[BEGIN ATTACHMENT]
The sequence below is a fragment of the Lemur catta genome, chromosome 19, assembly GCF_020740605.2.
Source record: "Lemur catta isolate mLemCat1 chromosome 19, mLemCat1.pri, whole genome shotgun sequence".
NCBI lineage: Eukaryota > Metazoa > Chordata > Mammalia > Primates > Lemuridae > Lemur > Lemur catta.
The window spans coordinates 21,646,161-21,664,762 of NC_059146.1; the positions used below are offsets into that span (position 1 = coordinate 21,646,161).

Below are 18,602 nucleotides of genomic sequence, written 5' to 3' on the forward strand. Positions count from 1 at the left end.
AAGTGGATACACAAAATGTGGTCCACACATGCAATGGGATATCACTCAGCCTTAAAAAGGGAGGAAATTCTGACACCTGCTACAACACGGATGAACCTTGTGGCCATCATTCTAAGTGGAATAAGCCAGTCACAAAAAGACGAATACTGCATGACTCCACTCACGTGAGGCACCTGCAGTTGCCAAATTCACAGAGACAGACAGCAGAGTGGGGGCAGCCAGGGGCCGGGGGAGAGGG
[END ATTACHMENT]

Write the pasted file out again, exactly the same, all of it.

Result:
The sequence below is a fragment of the Lemur catta genome, chromosome 19, assembly GCF_020740605.2.
Source record: "Lemur catta isolate mLemCat1 chromosome 19, mLemCat1.pri, whole genome shotgun sequence".
NCBI lineage: Eukaryota > Metazoa > Chordata > Mammalia > Primates > Lemuridae > Lemur > Lemur catta.
The window spans coordinates 21,646,161-21,664,762 of NC_059146.1; the positions used below are offsets into that span (position 1 = coordinate 21,646,161).

Below are 18,602 nucleotides of genomic sequence, written 5' to 3' on the forward strand. Positions count from 1 at the left end.
AAGTGGATACACAAAATGTGGTCCACACATGCAATGGGATATCACTCAGCCTTAAAAAGGGAGGAAATTCTGACACCTGCTACAACACGGATGAACCTTGTGGCCATCATTCTAAGTGGAATAAGCCAGTCACAAAAAGACGAATACTGCATGACTCCACTCACGTGAGGCACCTGCAGTTGCCAAATTCACAGAGACAGACAGCAGAGTGGGGGCAGCCAGGGGCCGGGGGAGAGGG